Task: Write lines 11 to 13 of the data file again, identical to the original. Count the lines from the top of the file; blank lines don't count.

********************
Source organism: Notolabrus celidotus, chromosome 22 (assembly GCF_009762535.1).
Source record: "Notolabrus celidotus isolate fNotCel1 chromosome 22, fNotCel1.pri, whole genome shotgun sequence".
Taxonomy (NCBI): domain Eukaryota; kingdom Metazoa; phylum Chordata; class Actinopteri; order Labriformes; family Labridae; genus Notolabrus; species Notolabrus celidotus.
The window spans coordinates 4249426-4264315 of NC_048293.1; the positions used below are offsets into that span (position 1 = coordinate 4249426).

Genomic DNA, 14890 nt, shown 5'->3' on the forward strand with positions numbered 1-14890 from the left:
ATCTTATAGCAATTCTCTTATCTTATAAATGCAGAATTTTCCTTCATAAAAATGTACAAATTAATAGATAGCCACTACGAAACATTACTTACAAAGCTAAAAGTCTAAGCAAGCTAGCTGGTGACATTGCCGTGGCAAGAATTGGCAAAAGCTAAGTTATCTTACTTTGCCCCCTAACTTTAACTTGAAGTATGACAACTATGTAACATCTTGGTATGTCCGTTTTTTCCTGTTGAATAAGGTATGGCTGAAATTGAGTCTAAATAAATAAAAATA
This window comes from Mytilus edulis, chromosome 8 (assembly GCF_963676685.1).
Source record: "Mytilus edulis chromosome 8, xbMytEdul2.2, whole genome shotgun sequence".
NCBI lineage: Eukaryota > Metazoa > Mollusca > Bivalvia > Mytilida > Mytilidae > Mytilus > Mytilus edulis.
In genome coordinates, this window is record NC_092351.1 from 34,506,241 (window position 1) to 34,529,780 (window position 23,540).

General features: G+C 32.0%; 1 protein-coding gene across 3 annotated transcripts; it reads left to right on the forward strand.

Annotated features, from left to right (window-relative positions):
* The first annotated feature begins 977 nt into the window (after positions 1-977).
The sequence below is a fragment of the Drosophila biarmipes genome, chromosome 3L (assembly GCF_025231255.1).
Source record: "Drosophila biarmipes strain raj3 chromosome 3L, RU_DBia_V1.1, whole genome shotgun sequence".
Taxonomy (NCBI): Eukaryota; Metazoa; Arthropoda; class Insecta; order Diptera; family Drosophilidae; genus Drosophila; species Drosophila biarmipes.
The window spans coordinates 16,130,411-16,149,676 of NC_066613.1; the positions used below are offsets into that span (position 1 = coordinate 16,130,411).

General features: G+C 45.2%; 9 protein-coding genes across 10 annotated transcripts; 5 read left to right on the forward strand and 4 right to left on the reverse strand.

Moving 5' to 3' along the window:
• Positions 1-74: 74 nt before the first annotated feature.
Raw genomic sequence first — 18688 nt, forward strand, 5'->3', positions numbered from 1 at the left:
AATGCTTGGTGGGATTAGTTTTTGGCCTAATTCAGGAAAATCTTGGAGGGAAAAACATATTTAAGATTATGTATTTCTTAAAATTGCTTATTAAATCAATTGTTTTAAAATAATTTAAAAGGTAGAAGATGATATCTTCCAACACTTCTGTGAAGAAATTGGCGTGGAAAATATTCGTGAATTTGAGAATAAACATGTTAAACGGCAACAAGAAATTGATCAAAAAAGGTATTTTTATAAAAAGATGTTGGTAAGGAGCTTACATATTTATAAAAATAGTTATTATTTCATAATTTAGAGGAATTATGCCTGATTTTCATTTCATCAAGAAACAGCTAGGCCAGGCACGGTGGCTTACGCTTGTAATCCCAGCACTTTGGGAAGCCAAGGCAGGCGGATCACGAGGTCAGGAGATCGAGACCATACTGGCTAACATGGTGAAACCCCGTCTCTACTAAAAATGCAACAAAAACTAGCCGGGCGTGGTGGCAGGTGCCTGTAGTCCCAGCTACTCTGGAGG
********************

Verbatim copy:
General features: G+C 32.0%; 1 protein-coding gene across 3 annotated transcripts; it reads left to right on the forward strand.

Annotated features, from left to right (window-relative positions):
* The first annotated feature begins 977 nt into the window (after positions 1-977).